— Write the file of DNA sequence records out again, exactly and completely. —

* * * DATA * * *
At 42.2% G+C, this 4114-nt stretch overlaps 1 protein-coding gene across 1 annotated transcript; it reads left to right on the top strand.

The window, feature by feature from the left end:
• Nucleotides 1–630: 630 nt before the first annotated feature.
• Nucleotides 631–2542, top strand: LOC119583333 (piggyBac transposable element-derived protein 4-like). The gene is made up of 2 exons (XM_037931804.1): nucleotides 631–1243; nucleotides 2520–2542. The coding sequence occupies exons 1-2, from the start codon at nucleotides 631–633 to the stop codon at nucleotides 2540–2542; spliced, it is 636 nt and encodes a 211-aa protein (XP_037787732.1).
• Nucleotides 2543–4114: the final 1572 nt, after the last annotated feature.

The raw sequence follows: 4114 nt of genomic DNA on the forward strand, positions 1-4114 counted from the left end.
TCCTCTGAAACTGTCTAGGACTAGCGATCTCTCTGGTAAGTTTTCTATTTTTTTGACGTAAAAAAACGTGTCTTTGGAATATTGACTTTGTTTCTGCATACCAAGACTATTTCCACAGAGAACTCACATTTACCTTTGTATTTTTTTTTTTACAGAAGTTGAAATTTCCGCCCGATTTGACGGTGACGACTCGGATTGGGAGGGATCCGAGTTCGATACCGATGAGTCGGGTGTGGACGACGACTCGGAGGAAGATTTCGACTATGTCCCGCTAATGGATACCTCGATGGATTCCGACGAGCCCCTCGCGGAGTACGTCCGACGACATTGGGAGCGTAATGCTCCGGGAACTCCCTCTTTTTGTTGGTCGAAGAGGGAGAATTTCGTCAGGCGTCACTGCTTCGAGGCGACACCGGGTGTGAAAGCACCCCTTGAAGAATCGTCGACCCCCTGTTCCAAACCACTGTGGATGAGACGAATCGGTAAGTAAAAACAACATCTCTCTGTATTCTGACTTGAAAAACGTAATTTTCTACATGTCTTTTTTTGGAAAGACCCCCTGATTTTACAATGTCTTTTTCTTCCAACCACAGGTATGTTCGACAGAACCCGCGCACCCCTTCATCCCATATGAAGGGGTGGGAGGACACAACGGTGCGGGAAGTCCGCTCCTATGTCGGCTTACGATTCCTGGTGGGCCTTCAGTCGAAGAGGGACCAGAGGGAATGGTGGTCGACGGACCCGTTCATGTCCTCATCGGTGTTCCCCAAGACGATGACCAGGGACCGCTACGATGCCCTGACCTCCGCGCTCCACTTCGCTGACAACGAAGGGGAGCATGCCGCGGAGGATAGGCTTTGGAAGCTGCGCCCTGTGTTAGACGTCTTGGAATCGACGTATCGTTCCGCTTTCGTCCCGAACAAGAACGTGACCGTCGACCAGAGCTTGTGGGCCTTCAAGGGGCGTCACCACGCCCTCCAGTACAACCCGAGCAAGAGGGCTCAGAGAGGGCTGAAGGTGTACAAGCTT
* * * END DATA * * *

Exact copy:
At 42.2% G+C, this 4114-nt stretch overlaps 1 protein-coding gene across 1 annotated transcript; it reads left to right on the top strand.

The window, feature by feature from the left end:
• Nucleotides 1–630: 630 nt before the first annotated feature.
• Nucleotides 631–2542, top strand: LOC119583333 (piggyBac transposable element-derived protein 4-like). The gene is made up of 2 exons (XM_037931804.1): nucleotides 631–1243; nucleotides 2520–2542. The coding sequence occupies exons 1-2, from the start codon at nucleotides 631–633 to the stop codon at nucleotides 2540–2542; spliced, it is 636 nt and encodes a 211-aa protein (XP_037787732.1).
• Nucleotides 2543–4114: the final 1572 nt, after the last annotated feature.

The raw sequence follows: 4114 nt of genomic DNA on the forward strand, positions 1-4114 counted from the left end.
TCCTCTGAAACTGTCTAGGACTAGCGATCTCTCTGGTAAGTTTTCTATTTTTTTGACGTAAAAAAACGTGTCTTTGGAATATTGACTTTGTTTCTGCATACCAAGACTATTTCCACAGAGAACTCACATTTACCTTTGTATTTTTTTTTTTACAGAAGTTGAAATTTCCGCCCGATTTGACGGTGACGACTCGGATTGGGAGGGATCCGAGTTCGATACCGATGAGTCGGGTGTGGACGACGACTCGGAGGAAGATTTCGACTATGTCCCGCTAATGGATACCTCGATGGATTCCGACGAGCCCCTCGCGGAGTACGTCCGACGACATTGGGAGCGTAATGCTCCGGGAACTCCCTCTTTTTGTTGGTCGAAGAGGGAGAATTTCGTCAGGCGTCACTGCTTCGAGGCGACACCGGGTGTGAAAGCACCCCTTGAAGAATCGTCGACCCCCTGTTCCAAACCACTGTGGATGAGACGAATCGGTAAGTAAAAACAACATCTCTCTGTATTCTGACTTGAAAAACGTAATTTTCTACATGTCTTTTTTTGGAAAGACCCCCTGATTTTACAATGTCTTTTTCTTCCAACCACAGGTATGTTCGACAGAACCCGCGCACCCCTTCATCCCATATGAAGGGGTGGGAGGACACAACGGTGCGGGAAGTCCGCTCCTATGTCGGCTTACGATTCCTGGTGGGCCTTCAGTCGAAGAGGGACCAGAGGGAATGGTGGTCGACGGACCCGTTCATGTCCTCATCGGTGTTCCCCAAGACGATGACCAGGGACCGCTACGATGCCCTGACCTCCGCGCTCCACTTCGCTGACAACGAAGGGGAGCATGCCGCGGAGGATAGGCTTTGGAAGCTGCGCCCTGTGTTAGACGTCTTGGAATCGACGTATCGTTCCGCTTTCGTCCCGAACAAGAACGTGACCGTCGACCAGAGCTTGTGGGCCTTCAAGGGGCGTCACCACGCCCTCCAGTACAACCCGAGCAAGAGGGCTCAGAGAGGGCTGAAGGTGTACAAGCTT